What will hap­pen in the post-ISIS and Houthi era?

The Kurdish Globe - - NEWS - By Gazi Has­san

Many events that are un­fold­ing in Iraq, Syria and Ye­men are con­tra­dic­tory. The con­tra­dic­tions are quite op­po­site too. ISIS has dev­as­tated Iraq. Iran and the Shias are fight­ing against the IS and si­mul­ta­ne­ously ex­ploit­ing them for pre­serv­ing their gained po­lit­i­cal po­si­tion. Saudi even if has no in­ter­est in hav­ing ISIS around though, but as a Sunni, it shares part of the dis­agree­ments, es­pe­cially in Syria.

In Ye­men, Houthis are in­tend­ing to con­trol the coun­try with the sup­port of Iran, Iraq, and Hizbul­lah in Le­banon, On the other hand, Saudi, Turkey, Gulf coun­tries, Egypt, Su­dan, Morocco, Pak­istan, the US and Europe are all against the Houthis.

Sup­pose that group (1) is against ISIS, while group (2) is not con­cerned with ISIS be­ing around, but we see that group (2) are against Houthis and has started fight­ing them in Ye­men with group (1) sup­port­ing them. It means that, the bal­ance and the in­ter­na­tional and re­gional coali­tion have di­vided into fac­tions in each coun­try. We may ask: How did that hap­pen?

This is the main ques­tion; the US pol­icy is es­sen­tially against both groups, and at the same time, sup­ports both coali­tions. The US is not against Iran’s in­ter­ven­tion in Iraq and Syria, at least for the sake of Iran’s com­mit­ment to aban­don its nu­clear pro­grams. Rus­sia crit­i­cized the cam­paign against the Houthis be­cause it main­tains that it was not sanc­tioned by the Se­cu­rity Coun­cil res­o­lu­tions. Ex­am­in­ing the de­vel­op­ments more closely we could clearly see that the US is the fi­nal player and de­ci­sion maker of the events. And in each of them, it has its com­mon en­emy and not or­di­nary ally.

What’s hap­pen­ing in Ye­men seems to force Iran mil­i­tar­ily not to think of step­ping into wider cir­cles. The sharp fall of oil prices also has di­rect im­pact on the coun­try. What hasn’t been ac­com­plished in Iraq, the de­lim­i­ta­tion of Iran's in­flu­ence, will be ac­com­plished in Ye­men by Saudi and its al­lies. What Saudi was not able to do in Iraq, it has suc­ceeded to ac­com­plish in Ye­men. It has man­aged to re­duce the po­lit­i­cal and mil­i­tary pres­sure against the King­dom as a re­sult of the rapid events in the Mid­dle East.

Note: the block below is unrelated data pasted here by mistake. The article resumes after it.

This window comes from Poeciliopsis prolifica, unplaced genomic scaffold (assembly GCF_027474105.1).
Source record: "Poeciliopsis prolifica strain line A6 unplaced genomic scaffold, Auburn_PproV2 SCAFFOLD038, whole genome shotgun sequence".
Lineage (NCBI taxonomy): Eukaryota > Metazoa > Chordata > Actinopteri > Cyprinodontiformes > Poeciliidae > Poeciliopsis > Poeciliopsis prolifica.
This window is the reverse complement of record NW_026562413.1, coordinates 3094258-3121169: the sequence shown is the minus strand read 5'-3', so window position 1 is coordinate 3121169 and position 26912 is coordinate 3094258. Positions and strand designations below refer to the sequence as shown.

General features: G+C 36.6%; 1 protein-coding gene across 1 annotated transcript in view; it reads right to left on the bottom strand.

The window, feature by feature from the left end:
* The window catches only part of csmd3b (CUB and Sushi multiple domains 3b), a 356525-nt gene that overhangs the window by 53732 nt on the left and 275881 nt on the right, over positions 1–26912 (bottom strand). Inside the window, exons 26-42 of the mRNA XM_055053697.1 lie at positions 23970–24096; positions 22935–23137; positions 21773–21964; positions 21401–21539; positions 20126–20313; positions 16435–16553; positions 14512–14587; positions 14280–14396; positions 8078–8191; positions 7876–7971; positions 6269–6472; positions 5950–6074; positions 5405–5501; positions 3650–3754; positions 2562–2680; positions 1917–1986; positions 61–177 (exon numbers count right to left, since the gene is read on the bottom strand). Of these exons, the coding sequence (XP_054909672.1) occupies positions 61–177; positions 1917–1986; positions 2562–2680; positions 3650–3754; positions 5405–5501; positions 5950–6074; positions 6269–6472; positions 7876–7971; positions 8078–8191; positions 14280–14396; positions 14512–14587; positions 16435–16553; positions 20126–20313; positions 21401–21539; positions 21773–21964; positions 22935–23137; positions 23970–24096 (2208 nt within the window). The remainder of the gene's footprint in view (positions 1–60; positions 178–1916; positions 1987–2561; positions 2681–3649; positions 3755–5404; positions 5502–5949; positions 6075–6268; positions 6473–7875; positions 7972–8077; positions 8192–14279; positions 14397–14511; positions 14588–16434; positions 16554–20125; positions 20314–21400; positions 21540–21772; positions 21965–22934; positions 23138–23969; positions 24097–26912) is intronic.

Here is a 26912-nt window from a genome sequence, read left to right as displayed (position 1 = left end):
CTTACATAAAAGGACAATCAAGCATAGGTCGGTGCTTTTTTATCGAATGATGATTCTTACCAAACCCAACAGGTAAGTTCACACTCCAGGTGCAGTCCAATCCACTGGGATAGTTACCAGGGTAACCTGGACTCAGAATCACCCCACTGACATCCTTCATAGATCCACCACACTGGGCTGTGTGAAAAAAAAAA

The bal­ance of the coali­tion is about to be tipped. As it has spe­cial char­ac­ter­is­tics in each event, it’s not far that such coali­tion could end Iran’s power and in­ter­ven­tion in the Arab coun­tries. Si­mul­ta­ne­ously, the process will con­vince Iran that the area may move into a new phase which will not abide by the con­tents of Sykes-Pi­cot agree­ments. The US, with help of Saudi Ara­bia can play a de­ci­sive role. Kurds as the only char­ac­ter in the Mid­dle East keep their neu­tral­ity, away from the sec­tar­ian con­flicts. The Kurds have al­ways strug­gled against any kind of ter­ror­ism and vi­o­lence, which makes the ground to strengthen com­mon in­ter­ests be­tween Amer­ica and Kur­dis­tan. And If Saudi wanted so it could main­tain the po­si­tion of Sun­nis in Iraq in the fu­ture. So in the Post-ISIS and Houthis war, whose out­come will gen­er­ate new re­gional bal­ances, the area will move to­wards deeper po­lit­i­cal prob­lems, dis­putes and di­vi­sions of in­ter­ests. But the Saudis will emerge as a new mil­i­tary force worth reckoning with.

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